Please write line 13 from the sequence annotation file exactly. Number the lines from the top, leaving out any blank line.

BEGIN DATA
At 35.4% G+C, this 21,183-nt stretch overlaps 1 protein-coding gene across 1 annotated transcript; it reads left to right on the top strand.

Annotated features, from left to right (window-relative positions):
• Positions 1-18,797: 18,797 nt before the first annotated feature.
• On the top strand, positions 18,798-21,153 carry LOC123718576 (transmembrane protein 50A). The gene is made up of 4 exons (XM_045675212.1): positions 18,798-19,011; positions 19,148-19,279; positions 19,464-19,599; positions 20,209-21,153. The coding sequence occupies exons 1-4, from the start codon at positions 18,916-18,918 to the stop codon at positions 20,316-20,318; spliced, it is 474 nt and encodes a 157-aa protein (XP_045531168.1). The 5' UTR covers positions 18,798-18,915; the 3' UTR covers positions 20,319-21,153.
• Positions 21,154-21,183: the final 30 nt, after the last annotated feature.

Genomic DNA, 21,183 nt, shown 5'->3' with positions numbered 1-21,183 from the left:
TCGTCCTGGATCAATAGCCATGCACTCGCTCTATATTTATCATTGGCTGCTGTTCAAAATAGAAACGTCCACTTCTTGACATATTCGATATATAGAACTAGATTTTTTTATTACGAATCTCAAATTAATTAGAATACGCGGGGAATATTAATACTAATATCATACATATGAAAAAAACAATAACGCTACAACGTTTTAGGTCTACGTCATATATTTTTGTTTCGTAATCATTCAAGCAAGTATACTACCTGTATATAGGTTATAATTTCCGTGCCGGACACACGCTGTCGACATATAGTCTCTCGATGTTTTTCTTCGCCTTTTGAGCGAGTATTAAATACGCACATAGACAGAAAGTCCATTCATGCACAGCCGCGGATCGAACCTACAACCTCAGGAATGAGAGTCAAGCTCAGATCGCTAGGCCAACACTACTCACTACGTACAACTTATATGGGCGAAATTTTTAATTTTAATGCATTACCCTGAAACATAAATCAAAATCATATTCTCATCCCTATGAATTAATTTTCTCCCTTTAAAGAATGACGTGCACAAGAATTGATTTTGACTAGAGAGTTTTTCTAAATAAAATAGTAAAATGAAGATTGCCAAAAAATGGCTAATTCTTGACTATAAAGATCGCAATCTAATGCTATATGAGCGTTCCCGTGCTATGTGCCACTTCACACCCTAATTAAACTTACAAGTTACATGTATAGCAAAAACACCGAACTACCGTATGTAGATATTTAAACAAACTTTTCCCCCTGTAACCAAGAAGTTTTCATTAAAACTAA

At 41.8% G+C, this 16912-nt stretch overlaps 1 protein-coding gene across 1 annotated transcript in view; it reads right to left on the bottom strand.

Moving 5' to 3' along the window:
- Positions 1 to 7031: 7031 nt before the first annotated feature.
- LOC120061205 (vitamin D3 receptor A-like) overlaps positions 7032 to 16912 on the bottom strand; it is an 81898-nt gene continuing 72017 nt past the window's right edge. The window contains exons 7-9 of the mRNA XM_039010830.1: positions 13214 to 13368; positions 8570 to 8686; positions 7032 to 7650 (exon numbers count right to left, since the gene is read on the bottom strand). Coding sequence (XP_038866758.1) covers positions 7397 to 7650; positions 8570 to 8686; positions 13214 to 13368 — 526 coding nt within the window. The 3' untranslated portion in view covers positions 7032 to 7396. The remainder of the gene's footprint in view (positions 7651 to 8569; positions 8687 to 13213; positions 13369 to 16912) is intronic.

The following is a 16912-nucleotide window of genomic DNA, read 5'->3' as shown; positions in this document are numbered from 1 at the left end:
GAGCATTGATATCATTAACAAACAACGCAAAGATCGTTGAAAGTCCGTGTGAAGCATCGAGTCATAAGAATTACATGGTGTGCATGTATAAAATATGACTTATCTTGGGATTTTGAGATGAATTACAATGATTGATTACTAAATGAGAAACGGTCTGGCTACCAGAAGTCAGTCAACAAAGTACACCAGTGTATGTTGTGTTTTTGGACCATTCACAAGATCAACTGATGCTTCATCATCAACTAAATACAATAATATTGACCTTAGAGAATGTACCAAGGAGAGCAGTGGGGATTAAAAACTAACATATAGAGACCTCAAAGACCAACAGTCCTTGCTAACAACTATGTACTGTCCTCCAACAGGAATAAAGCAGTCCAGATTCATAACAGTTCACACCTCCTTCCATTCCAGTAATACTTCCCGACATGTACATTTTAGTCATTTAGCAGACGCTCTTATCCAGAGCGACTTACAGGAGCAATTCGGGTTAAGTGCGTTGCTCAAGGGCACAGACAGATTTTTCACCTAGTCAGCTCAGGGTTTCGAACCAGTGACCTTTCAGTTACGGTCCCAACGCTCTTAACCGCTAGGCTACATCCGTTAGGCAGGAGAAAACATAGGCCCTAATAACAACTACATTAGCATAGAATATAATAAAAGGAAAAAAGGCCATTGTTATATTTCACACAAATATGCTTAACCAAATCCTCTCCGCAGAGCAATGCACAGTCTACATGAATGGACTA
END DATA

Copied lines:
GAGCATTGATATCATTAACAAACAACGCAAAGATCGTTGAAAGTCCGTGTGAAGCATCGAGTCATAAGAATTACATGGTGTGCATGTATAAAATATGACTTATCTTGGGATTTTGAGATGAATTACAATGATTGATTACTAAATGAGAAACGGTCTGGCTACCAGAAGTCAGTCAACAAAGTACACCAGTGTATGTTGTGTTTTTGGACCATTCACAAGATCAACTGATGCTTCATCATCAACTAAATACAATAATATTGACCTTAGAGAATGTACCAAGGAGAGCAGTGGGGATTAAAAACTAACATATAGAGACCTCAAAGACCAACAGTCCTTGCTAACAACTATGTACTGTCCTCCAACAGGAATAAAGCAGTCCAGATTCATAACAGTTCACACCTCCTTCCATTCCAGTAATACTTCCCGACATGTACATTTTAGTCATTTAGCAGACGCTCTTATCCAGAGCGACTTACAGGAGCAATTCGGGTTAAGTGCGTTGCTCAAGGGCACAGACAGATTTTTCACCTAGTCAGCTCAGGGTTTCGAACCAGTGACCTTTCAGTTACGGTCCCAACGCTCTTAACCGCTAGGCTACATCCGTTAGGCAGGAGAAAACATAGGCCCTAATAACAACTACATTAGCATAGAATATAATAAAAGGAAAAAAGGCCATTGTTATATTTCACACAAATATGCTTAACCAAATCCTCTCCGCAGAGCAATGCACAGTCTACATGAATGGACTA